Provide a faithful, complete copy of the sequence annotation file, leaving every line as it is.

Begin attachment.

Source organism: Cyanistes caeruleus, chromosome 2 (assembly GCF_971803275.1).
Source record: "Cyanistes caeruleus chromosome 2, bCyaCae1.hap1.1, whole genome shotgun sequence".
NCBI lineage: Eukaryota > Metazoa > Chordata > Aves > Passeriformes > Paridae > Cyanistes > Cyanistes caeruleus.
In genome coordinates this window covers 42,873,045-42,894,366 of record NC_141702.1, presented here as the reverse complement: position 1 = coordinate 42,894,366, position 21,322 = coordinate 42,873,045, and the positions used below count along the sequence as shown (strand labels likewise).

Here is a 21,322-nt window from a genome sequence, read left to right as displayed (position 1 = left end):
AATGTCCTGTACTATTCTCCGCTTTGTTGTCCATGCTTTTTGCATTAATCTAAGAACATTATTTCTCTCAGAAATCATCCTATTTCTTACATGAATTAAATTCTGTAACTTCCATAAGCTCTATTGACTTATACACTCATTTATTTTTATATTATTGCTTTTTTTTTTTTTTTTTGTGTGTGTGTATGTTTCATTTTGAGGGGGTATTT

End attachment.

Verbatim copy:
Source organism: Cyanistes caeruleus, chromosome 2 (assembly GCF_971803275.1).
Source record: "Cyanistes caeruleus chromosome 2, bCyaCae1.hap1.1, whole genome shotgun sequence".
NCBI lineage: Eukaryota > Metazoa > Chordata > Aves > Passeriformes > Paridae > Cyanistes > Cyanistes caeruleus.
In genome coordinates this window covers 42,873,045-42,894,366 of record NC_141702.1, presented here as the reverse complement: position 1 = coordinate 42,894,366, position 21,322 = coordinate 42,873,045, and the positions used below count along the sequence as shown (strand labels likewise).

Here is a 21,322-nt window from a genome sequence, read left to right as displayed (position 1 = left end):
AATGTCCTGTACTATTCTCCGCTTTGTTGTCCATGCTTTTTGCATTAATCTAAGAACATTATTTCTCTCAGAAATCATCCTATTTCTTACATGAATTAAATTCTGTAACTTCCATAAGCTCTATTGACTTATACACTCATTTATTTTTATATTATTGCTTTTTTTTTTTTTTTTTGTGTGTGTGTATGTTTCATTTTGAGGGGGTATTT